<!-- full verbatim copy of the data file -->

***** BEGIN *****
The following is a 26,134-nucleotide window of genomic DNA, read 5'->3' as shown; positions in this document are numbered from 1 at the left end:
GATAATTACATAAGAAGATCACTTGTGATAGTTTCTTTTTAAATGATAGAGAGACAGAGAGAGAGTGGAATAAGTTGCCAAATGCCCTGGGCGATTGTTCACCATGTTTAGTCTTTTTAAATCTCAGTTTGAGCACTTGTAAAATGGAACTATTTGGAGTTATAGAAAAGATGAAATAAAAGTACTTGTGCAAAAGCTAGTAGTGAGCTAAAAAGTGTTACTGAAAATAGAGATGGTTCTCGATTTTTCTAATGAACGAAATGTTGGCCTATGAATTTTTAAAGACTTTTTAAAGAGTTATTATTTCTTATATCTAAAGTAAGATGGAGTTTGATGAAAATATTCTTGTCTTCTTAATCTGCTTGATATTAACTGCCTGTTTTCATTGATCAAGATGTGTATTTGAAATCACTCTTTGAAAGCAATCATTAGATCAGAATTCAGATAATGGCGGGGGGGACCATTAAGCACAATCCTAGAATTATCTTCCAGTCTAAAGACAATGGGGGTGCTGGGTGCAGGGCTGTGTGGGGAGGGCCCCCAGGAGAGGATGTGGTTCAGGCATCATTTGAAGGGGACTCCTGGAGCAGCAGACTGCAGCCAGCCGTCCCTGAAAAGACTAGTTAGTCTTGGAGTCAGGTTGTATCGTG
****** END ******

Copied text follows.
The following is a 26,134-nucleotide window of genomic DNA, read 5'->3' as shown; positions in this document are numbered from 1 at the left end:
GATAATTACATAAGAAGATCACTTGTGATAGTTTCTTTTTAAATGATAGAGAGACAGAGAGAGAGTGGAATAAGTTGCCAAATGCCCTGGGCGATTGTTCACCATGTTTAGTCTTTTTAAATCTCAGTTTGAGCACTTGTAAAATGGAACTATTTGGAGTTATAGAAAAGATGAAATAAAAGTACTTGTGCAAAAGCTAGTAGTGAGCTAAAAAGTGTTACTGAAAATAGAGATGGTTCTCGATTTTTCTAATGAACGAAATGTTGGCCTATGAATTTTTAAAGACTTTTTAAAGAGTTATTATTTCTTATATCTAAAGTAAGATGGAGTTTGATGAAAATATTCTTGTCTTCTTAATCTGCTTGATATTAACTGCCTGTTTTCATTGATCAAGATGTGTATTTGAAATCACTCTTTGAAAGCAATCATTAGATCAGAATTCAGATAATGGCGGGGGGGACCATTAAGCACAATCCTAGAATTATCTTCCAGTCTAAAGACAATGGGGGTGCTGGGTGCAGGGCTGTGTGGGGAGGGCCCCCAGGAGAGGATGTGGTTCAGGCATCATTTGAAGGGGACTCCTGGAGCAGCAGACTGCAGCCAGCCGTCCCTGAAAAGACTAGTTAGTCTTGGAGTCAGGTTGTATCGTG